The beginnings of the U.S. adventure were humble indeed.
Mitsuo Yamada, who then was in his mid-20s, has an August 1957 photograph of himself with an executive of American President Lines, a cruise ship company. They're standing next to the first two Toyotas exported to the United States.
Yamada was in his first year in the export department of Toyota Motor Sales, which had been unable to find a cargo ship willing to accept its vehicles for transport across the Pacific. So Toyota turned to the cruise line. The two Toyopet Crowns were placed on the ship's deck beneath a cloth cover.
On Oct. 31, 1957, Toyota officially established its American sales arm, Toyota Motor Sales U.S.A., in a former Rambler dealership in Hollywood, Calif. Customer response was underwhelming.
In 1958, it sold 287 Toyopet Crowns and only a single FJ20 Land Cruiser.
Things improved the next year, but not much. "The first two or three years, we were mainly selling Land Cruisers. Passenger cars were just five or 10 units a month," recalls Yamada, now 77, who worked in the United States from 1962-67 and later headed Toyota's German and Indonesian sales operations.
Toyota also had trouble attracting American managerial talent, remembers Hashiguchi, who had come to America to work for his father's Osaka import-export distributorship. One day, he met Kamiya, who offered Hashiguchi a job simply because he had heard of Toyota.
"If you graduated from Harvard in 1958, you're not going to work for a Japanese company," Hashiguchi says. "We were not getting the good employees in that sense. We had lots of hard workers, but not Harvard graduates."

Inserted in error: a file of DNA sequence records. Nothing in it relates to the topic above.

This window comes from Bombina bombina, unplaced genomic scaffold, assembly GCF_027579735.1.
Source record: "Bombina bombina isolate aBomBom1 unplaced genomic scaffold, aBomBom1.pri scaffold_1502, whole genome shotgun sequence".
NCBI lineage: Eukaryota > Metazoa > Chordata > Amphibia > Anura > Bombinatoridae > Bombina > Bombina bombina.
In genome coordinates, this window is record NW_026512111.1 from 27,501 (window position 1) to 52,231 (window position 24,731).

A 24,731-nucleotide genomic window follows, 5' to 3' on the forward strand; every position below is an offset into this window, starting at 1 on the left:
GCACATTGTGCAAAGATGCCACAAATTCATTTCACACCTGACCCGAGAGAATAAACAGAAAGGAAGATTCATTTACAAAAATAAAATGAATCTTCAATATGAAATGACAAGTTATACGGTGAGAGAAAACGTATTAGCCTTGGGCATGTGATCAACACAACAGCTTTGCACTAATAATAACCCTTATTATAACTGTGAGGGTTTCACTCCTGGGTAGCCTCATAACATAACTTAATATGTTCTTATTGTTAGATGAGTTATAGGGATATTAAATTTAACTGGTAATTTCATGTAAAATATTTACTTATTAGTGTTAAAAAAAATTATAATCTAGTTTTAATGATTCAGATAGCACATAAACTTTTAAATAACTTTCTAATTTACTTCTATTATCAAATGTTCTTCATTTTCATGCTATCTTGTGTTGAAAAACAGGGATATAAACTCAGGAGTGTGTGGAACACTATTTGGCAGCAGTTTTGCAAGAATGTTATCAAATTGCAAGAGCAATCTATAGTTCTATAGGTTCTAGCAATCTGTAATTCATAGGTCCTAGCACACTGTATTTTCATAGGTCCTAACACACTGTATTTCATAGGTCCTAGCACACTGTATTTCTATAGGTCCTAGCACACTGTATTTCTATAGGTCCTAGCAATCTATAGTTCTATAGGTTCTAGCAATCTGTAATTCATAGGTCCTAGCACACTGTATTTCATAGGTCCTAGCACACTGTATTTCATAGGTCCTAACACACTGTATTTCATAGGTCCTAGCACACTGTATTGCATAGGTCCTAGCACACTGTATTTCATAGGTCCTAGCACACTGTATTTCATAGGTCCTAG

Yamada says the Toyota Crown — which was renamed the Toyopet Crown for the United States — was fine for Japan, but didn't translate well to its new market.
"The driving conditions were very different," Yamada recalls. "In Japan at the time, you went only 35 or 40 mph. There were no highways. Japan was all gravel roads, and a two-hour drive was the maximum.
"But at that time in the U.S., they had a 55-mph freeway and they drove for a long time at high speed."
Yamada, who beams with delight when speaking of his early adventures in the United States, remembers the son of the Toyota distributor for Hawaii (which was not yet a state) telling him about driving a Crown to an area on Oahu with steep hills and strong winds.
"He was driving the Crown with the pedal all the way to the floor, but there was a long line of cars behind him honking. Especially uphill, the performance was not really sufficient."